'Expert' testimony questioned during eco-cabin stoush
THE testimony of a witness has been called into question as Noosa Council battles to stop a dozen eco-cabins being used as residential homes at a popular holiday resort.
A hearing to determine the future of the 12 cabins at Beach Road Holiday Homes in Noosa North Shore has entered its fourth and final day in the Planning and Environment Court.
Peter Trowbridge and Craig Strudwick faced up against council more than two years after their development application to turn the cabins into detached housing was denied.
Liam Kennedy, a general manager at Stay Noosa - which oversees operations at a number of resorts including Beach Road Holiday Homes - spoke out against the change on the hearing's third day.
He told the court he feared 'ferals' may move into the properties down the track and expressed concern rifts would form between holiday visitors and permanent residents.
"People who are on holiday are probably entitled to make a bit more racket,” he said.
"There's been other incidents where guests will check in and a (live-in resident) will ring them and tell them to be quiet pretending to be manager,” he said.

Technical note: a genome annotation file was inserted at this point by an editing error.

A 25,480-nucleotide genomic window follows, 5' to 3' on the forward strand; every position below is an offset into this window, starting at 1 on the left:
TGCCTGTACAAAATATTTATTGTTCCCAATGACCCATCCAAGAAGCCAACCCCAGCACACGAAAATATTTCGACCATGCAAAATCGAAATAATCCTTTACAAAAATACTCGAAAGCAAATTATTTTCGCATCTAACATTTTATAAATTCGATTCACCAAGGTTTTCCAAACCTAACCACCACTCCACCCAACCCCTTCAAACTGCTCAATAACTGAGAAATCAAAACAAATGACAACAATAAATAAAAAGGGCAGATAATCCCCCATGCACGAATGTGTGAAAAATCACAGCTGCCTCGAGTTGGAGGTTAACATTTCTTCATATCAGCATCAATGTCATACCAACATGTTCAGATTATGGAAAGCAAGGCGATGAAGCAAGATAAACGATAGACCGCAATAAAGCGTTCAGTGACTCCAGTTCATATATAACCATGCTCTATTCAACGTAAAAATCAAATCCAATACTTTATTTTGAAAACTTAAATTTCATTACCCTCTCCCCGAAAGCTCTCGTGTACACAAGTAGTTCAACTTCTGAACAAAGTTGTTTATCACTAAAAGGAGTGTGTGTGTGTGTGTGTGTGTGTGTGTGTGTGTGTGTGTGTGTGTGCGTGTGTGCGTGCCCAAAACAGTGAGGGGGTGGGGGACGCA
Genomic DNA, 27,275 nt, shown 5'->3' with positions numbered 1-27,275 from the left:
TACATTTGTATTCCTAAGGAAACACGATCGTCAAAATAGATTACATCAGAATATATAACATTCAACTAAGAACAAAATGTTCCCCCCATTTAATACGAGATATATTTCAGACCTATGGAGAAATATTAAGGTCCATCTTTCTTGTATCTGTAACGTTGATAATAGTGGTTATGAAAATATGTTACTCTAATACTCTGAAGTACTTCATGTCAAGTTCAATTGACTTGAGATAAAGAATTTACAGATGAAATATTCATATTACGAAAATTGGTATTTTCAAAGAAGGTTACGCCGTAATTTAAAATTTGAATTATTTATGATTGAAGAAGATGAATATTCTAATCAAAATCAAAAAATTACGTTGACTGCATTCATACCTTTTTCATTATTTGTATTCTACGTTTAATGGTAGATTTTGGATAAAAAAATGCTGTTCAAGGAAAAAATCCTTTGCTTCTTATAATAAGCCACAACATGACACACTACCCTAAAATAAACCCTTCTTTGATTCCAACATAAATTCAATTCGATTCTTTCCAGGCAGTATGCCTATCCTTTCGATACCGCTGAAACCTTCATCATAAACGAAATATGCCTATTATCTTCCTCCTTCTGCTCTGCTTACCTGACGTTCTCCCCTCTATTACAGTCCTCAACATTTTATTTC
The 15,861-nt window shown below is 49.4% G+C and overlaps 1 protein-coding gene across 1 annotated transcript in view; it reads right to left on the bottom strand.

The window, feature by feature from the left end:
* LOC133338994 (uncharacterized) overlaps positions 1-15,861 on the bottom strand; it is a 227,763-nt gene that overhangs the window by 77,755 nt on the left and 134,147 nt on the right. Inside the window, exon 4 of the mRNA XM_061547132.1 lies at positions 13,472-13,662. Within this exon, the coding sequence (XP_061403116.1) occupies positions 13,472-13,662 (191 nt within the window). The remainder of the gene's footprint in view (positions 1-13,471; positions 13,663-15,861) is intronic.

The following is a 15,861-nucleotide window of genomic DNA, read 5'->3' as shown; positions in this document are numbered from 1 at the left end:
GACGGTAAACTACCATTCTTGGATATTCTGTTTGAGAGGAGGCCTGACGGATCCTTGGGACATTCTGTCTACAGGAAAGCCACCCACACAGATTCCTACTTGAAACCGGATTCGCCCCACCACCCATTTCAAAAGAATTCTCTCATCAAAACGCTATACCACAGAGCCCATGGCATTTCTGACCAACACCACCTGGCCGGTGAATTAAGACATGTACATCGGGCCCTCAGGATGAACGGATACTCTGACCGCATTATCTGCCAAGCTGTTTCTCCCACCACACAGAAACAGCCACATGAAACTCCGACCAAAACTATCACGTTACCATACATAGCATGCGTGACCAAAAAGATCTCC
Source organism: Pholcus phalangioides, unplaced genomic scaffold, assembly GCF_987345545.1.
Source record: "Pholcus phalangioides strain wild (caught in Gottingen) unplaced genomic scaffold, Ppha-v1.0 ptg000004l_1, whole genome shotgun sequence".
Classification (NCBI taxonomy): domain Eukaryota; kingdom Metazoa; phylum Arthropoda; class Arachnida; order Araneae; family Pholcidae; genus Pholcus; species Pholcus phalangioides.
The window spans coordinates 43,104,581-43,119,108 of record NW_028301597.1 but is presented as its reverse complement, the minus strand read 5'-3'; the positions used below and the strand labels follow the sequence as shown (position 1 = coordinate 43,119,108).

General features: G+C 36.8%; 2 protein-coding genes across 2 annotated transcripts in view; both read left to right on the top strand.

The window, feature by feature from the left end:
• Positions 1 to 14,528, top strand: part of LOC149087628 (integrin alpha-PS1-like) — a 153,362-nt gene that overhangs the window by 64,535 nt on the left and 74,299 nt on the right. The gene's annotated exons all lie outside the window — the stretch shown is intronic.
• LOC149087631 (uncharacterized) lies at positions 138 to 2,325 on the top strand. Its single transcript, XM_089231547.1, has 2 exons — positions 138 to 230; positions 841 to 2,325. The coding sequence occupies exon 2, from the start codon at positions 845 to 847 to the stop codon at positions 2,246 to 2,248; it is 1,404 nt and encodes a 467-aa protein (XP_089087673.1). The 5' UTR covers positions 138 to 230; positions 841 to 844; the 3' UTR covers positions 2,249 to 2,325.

In his summary, barrister Christopher Hughes, appearing on behalf of council, said he regarded Mr Kennedy's statements as expert testimony, but this was objected to by Mr Trowbridge and Mr Strudwick's barrister, Ben Job.
Mr Job further argued many of Mr Kennedy's stances such as tourists would spend less money if the changes were permitted were "a case of can, rather than will”.
Council originally refused the application on the basis the change of use was contrary to the Noosa North Shore Locality Code, would adversely impact viable tourism and increase infrastructure pressure in the area.
Judge Nicole Kefford will deliver her judgment at a later date.